Friday, September 27, 2013

Salt of the Earth

"Salt is born of the purest parents: the sun and the sea"
Pythagoras (580 BC - 500 BC)

A Short History of Salt

As award-winning 20th century author Margaret Visser wrote, "Salt is the only rock consumed directly by man. It corrodes but preserves, desiccates but is wrested from the water. It has fascinated man for thousands of years, not only as a subtance he prized and was willing to labour to obtain, but also as a generator of poetic and mythic meaning. The contradictions it embodies only intensify its power and its links with the experience of the sacred."

Salt, a crystalline mineral that is composed primarily of sodium chloride (NaCl), has played a prominent role in determining the power and location of the world's most prominent cities. It created and destroyed empires. The salt mines of Poland led to a vast kingdom in the 16th century, only to be destroyed when Germans brought in sea salt (which was considered superior at the time). Venice fought and won a war with Genoa over salt. However, Christopher Columbus (Cristoforo Colombo) would later destroy the Mediterranean trade by introducing the New World to the market.

In the early years of the Roman republic, roads were built to make transportation of salt to the capital city easier. It is commonly believed that Roman soldiers were occasionally paid with salt. They say the soldiers who did their job well were "worth their salt.". The word 'salary' derives from the Latin word salārium, possibly referring to money given to soldiers so they could buy salt.

      A salt merchant guards his wares in Mopti, a town south of Timbuktu, Mali on the Niger river

During the late Roman Empire and throughout the Middle Ages, salt was a precious commodity carried along the salt roads into the heartland of the Germanic tribes. Caravans consisting of as many as forty thousand camels traversed four hundred miles of the Sahara bearing salt to sell at inland markets, sometimes trading salt for slaves. Timbuktu, Mali was a huge salt and slave market.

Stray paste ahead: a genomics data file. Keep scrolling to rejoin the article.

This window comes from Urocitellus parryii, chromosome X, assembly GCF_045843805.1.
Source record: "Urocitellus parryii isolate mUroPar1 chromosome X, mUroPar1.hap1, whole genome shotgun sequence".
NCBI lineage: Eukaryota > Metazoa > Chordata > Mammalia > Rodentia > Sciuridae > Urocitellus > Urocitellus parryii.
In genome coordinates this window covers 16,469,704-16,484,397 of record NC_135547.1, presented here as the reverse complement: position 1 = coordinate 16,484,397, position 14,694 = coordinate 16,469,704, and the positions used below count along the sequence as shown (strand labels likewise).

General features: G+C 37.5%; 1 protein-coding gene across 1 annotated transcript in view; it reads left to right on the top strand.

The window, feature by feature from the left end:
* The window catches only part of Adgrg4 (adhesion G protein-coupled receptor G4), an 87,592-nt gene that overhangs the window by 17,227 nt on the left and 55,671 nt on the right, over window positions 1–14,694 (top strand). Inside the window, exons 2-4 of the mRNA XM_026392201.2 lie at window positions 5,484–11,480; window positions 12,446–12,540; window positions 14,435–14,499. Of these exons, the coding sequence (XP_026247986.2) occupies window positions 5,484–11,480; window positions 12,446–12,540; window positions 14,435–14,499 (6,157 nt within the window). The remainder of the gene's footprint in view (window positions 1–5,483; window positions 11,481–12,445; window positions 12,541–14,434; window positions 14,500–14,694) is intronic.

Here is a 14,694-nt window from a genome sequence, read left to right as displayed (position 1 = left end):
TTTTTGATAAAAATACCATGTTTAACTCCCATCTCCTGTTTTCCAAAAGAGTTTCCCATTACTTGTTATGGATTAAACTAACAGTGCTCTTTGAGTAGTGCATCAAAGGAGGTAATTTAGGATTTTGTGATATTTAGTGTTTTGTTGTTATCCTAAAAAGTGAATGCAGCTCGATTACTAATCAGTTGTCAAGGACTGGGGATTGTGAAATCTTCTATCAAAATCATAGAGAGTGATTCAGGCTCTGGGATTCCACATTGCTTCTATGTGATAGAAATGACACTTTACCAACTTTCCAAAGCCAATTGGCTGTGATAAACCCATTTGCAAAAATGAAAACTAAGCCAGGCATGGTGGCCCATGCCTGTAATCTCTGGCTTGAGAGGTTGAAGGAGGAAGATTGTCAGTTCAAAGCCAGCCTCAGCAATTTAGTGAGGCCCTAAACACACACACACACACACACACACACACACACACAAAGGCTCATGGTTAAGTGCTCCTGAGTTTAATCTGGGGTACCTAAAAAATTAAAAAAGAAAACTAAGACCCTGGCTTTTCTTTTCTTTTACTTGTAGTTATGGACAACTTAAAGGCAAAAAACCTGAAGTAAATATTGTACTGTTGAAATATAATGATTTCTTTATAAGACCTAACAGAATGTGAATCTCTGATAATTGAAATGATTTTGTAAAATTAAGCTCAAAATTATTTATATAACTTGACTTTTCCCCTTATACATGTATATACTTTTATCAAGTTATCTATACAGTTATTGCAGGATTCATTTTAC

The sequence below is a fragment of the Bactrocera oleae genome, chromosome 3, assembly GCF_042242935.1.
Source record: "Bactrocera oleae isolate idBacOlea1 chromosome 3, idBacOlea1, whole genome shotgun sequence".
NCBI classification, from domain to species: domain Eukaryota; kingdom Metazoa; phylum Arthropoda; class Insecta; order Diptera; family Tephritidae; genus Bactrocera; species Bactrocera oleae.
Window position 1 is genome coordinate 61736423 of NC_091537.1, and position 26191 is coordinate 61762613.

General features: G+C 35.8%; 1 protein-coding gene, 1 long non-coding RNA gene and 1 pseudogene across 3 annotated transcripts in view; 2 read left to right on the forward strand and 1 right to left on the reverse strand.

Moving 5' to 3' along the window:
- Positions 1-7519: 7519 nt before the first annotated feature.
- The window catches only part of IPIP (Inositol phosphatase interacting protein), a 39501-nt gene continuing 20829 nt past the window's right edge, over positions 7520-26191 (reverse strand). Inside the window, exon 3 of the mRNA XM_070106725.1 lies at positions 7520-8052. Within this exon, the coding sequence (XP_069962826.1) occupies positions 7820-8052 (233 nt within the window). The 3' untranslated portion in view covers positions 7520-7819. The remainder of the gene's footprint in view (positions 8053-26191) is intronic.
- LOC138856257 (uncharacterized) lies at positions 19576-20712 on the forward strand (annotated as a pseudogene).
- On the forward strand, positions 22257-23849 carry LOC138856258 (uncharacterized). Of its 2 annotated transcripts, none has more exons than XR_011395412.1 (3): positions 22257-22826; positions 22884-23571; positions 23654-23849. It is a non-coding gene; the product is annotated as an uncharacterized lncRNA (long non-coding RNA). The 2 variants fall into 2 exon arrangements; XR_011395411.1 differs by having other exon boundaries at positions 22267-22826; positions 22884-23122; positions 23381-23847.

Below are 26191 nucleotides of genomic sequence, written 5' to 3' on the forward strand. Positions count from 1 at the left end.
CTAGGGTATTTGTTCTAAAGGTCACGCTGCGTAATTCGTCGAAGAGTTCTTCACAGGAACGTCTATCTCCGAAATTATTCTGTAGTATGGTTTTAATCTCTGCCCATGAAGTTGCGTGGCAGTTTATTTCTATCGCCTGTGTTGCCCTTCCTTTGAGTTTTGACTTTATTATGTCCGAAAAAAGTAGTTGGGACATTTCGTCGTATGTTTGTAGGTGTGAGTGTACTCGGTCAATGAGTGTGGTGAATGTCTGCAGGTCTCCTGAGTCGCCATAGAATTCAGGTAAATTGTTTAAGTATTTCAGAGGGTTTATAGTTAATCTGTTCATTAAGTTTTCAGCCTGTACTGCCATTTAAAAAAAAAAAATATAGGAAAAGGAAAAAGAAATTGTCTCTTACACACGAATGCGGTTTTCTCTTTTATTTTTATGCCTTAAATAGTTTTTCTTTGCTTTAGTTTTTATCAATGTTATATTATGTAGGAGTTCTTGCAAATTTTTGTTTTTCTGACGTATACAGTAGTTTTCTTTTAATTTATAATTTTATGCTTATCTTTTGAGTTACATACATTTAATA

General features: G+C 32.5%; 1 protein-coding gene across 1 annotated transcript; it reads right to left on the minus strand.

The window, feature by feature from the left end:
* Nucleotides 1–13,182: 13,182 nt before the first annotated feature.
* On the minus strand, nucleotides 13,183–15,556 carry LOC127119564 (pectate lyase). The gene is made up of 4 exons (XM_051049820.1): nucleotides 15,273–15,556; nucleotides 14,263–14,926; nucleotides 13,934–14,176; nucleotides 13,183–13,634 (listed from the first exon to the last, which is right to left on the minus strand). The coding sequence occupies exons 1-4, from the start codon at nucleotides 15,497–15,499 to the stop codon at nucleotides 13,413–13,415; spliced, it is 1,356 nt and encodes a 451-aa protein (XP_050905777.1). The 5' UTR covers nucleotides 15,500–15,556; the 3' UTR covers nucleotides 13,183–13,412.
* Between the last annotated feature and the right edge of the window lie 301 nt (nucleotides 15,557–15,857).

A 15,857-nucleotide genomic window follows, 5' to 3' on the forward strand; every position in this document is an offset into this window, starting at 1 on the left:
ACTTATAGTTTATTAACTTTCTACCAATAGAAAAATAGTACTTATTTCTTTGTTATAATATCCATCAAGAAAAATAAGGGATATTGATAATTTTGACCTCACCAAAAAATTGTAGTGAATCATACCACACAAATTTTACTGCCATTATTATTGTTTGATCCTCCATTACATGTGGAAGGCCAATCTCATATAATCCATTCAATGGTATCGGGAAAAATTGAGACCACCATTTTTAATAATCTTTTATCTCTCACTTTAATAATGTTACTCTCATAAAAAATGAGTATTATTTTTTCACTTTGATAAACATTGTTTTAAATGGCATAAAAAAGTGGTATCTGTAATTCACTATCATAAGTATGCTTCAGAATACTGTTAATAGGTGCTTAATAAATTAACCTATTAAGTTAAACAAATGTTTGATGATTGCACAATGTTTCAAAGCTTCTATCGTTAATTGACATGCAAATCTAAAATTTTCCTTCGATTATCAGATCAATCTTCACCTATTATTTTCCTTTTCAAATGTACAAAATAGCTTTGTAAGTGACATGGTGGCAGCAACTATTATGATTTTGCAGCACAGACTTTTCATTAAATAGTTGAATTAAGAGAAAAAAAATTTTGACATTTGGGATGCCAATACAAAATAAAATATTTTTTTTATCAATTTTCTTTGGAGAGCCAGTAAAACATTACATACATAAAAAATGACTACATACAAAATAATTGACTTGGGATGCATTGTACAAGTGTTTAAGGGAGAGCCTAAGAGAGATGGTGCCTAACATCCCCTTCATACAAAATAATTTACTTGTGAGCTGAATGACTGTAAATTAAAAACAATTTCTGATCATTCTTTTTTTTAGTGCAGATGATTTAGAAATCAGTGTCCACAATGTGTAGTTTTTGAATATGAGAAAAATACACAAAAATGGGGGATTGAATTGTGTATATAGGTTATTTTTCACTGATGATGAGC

Salt: Friend or Foe?

Is salt beneficial or detrimental to our health? I grew up in a very "health conscious" household in which SALT was practically a dirty word. Especially in the US, salt has achieved a reputation as the a notorious seasoning which will inevitably send your blood pressure through the roof, and send you to an early grave.

The USDA recommends that individuals should consume less than 2,300 mg (approximately 1 teaspoon of salt) of sodium each day. They also recommend that people with hypertension and older adults limit their intake to a maximum of 1,500 mg of sodium per day.

While it's true that salt intake should be moderate, there are numerous benefits of salt consumption and use:
When eaten with food, sea salt can aid in stimulating the salivary glands which is an important first step in the digestion process. Not to mention it makes meat and vegetables taste amazing in the process. Salt is also needed further down the tube, where it prevents buildup in the digestive tract, which can lead to constipation.
A strong immune system
Sea salt is the world’s oldest antibiotic, and has great anti-viral properties. Even Ben Franklin would drink sea salt water before bed when he was sick and swore that he felt great the next day. 
Great for your skin